My husband (dying from cancer at 46) and I have hosted Christmas dinner for 23 years, for both our families, close friends, and his best friend who’s our Minister.
We sing hymns, carols, and Christmas songs. Our Minister leads us in Prayer and offers us Communion. We also play games, joke, and laugh. Many guests stay for several days.
My older brother and his wife who are atheists don’t attend, which we respect. They join us from Boxing Day.
But this year, my brother said they’d attend Christmas dinner. He wanted to be with my husband for his foreseeable last Christmas.
They declined to attend any services (which I’d expected.)
Christmas morning all the children tore threw their gifts with laughter and joy. But my brother and sister-in-law’s anti-Christian beliefs emerged, and hymns and carols were mocked.
At dinner, when we bowed our heads to Pray Grace, my brother loudly said, “this is stupid, for the uneducated.” I was embarrassed, my husband horrified, my parents hurt, my in-laws angry.
After dinner I asked them to leave, which they did.
I don’t know how to go forward. My eldest brother was the angriest, most hurt and outraged.
My husband, however, says that my brother and his family showed up, and that meant more to him than anything else. He wants my brother as a pallbearer if I’m okay with it.
He has no siblings, and we’re also very close with my brother’s daughter.
I want to be as forgiving as him. But I’m angry.
Do I tell my brothers that my husband loves them both and appreciates their points of view? How do I forgive the person I never want to see again?
Your brother and his wife were purposefully rude and obnoxious, offending everyone. This wasn’t new from the one sibling who’s long defied everything the rest of his family believes.
However, your husband’s forgiveness as he faces the end of his life, is the overriding decision.
He’s sending you all a strong message – that forgiveness is as much a part of Christianity as praying together. The fact that it’s often difficult to muster is what connects forgiveness to your faith.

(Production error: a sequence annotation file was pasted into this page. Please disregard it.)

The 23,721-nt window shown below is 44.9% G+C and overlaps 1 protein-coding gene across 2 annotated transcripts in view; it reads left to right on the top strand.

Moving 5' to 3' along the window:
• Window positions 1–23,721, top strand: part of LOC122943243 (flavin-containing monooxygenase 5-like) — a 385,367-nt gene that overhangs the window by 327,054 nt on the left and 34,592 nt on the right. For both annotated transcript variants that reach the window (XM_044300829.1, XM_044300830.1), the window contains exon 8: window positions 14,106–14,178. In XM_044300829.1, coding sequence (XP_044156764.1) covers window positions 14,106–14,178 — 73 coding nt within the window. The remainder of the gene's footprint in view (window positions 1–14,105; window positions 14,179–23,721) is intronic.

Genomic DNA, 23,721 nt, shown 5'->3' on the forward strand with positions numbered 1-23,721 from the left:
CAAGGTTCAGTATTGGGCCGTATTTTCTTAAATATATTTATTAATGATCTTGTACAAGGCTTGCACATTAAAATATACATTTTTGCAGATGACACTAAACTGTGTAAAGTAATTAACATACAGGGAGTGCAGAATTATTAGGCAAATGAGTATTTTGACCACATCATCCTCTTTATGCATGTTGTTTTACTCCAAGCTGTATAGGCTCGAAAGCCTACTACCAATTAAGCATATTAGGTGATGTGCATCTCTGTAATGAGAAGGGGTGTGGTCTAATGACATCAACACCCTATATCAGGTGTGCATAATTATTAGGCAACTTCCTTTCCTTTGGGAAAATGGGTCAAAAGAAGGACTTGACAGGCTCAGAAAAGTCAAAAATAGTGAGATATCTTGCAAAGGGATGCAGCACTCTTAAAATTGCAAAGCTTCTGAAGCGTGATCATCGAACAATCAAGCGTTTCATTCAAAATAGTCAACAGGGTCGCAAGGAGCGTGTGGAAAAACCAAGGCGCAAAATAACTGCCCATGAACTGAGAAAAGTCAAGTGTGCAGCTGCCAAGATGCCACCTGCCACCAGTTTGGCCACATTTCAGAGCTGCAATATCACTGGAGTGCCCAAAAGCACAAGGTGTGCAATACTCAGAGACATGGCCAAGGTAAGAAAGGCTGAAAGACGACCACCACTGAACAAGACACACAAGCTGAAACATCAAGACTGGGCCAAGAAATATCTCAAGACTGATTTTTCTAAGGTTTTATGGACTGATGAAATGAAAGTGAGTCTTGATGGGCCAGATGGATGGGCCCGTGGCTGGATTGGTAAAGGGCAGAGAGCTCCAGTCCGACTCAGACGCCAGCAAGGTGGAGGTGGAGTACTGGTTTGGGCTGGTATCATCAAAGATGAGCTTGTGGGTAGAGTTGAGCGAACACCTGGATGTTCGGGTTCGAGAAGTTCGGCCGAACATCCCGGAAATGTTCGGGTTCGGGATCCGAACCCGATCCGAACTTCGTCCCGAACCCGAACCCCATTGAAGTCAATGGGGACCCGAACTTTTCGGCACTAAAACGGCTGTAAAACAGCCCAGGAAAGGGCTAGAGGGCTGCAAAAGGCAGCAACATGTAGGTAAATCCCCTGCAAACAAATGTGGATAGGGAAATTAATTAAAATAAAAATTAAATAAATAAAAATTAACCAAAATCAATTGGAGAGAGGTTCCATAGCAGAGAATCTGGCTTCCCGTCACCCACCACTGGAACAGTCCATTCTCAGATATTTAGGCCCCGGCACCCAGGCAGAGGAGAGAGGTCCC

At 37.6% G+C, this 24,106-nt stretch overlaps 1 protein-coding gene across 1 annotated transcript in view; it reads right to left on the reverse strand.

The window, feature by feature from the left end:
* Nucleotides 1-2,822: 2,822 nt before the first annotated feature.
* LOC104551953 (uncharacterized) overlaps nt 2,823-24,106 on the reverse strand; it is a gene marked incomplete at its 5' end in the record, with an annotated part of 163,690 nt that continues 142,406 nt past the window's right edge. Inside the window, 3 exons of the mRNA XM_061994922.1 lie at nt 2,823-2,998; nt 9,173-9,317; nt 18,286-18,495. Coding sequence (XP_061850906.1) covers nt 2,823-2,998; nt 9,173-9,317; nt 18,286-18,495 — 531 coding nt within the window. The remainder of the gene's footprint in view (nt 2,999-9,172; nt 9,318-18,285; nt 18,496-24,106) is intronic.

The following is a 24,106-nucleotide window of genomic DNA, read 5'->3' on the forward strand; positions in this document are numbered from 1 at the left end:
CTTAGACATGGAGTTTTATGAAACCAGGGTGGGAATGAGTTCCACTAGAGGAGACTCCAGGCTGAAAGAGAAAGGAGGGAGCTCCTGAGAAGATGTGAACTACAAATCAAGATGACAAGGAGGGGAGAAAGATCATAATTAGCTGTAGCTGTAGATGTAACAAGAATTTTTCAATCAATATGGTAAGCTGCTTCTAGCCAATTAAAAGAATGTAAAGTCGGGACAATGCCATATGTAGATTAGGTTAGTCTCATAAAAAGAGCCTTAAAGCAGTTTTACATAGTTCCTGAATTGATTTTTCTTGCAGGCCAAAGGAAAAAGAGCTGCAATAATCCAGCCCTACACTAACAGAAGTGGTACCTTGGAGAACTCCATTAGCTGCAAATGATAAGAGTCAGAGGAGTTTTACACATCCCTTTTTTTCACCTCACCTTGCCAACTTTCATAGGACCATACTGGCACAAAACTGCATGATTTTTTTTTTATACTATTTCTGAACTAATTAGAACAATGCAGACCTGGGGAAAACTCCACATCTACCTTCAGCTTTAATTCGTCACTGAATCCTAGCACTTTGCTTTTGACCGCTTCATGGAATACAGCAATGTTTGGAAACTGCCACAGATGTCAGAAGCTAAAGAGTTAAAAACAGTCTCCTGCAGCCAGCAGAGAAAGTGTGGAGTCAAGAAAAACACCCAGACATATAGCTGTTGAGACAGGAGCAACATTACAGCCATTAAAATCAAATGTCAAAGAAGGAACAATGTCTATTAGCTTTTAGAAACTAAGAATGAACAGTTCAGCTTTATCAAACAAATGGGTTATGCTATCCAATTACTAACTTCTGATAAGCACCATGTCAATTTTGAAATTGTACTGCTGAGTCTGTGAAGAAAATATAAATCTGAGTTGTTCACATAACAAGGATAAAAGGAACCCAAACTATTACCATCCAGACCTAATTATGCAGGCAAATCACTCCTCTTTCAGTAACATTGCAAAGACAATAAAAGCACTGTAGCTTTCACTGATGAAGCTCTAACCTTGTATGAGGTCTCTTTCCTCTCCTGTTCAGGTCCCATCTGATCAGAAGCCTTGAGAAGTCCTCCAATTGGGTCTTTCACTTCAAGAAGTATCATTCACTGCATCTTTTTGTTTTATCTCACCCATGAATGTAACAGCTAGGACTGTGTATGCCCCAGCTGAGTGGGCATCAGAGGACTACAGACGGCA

He believes you can do this: Accept your brother and sister-in-law and stay close to their daughter as you have in the past.
Just don’t discuss religion together or include him in your Christian celebrations.
FEEDBACK Regarding the couple who constantly fight over whether the bride will take the groom’s last name (Dec. 29):
Reader #1 – “I, too, was engaged to a fantastic guy who was not happy about my decision not to change my name to his.
“What we came to realize was that our name-change disagreement was a symptom of profoundly different ideas about gender roles in general, and especially gender roles in marriage.
“We ultimately broke up, and I've now been married for over 15 years to someone whose ideas of male and female roles in marriage are far more fluid and far more compatible with my own – and who, no surprise, had no issue at all with my preference for keeping my own name.
“From what I've heard, my ex-fiancé is happily married to someone who is more compatible with him.
I bear him no ill will – I still think of him as a great guy, just not a great guy for me! – but I'm so glad that this issue helped guide us to some difficult discussions about what we each wanted from marriage.”
Reader's Commentary Regarding a woman whose husband had cheated (Dec. 1):
Reader – “The woman felt that the marriage counsellor they saw took her husband's side. Your response included your belief that "it’s rare for professional, trained and experienced counsellors to take sides."
“Of the three marriage counsellors my husband and I saw, I felt that two had taken his side. The one who didn’t was fair and objective, and my husband didn’t want to see him any longer.
“My husband is very manipulative. He had two counsellors believing I was the bad one. One of them supported my husband in his shortcomings and told me I was “bad” (I feel he had chauvinist ideals).
“My point: It’s hard to find a good, fair, and objective counsellor. They suffer from the human condition as well and a very good manipulator can confuse them.”
Ellie – Finding a counselor you both trust is essential.
Tip of the day:
The toughest decisions are often the most important for moving forward in a family relationship.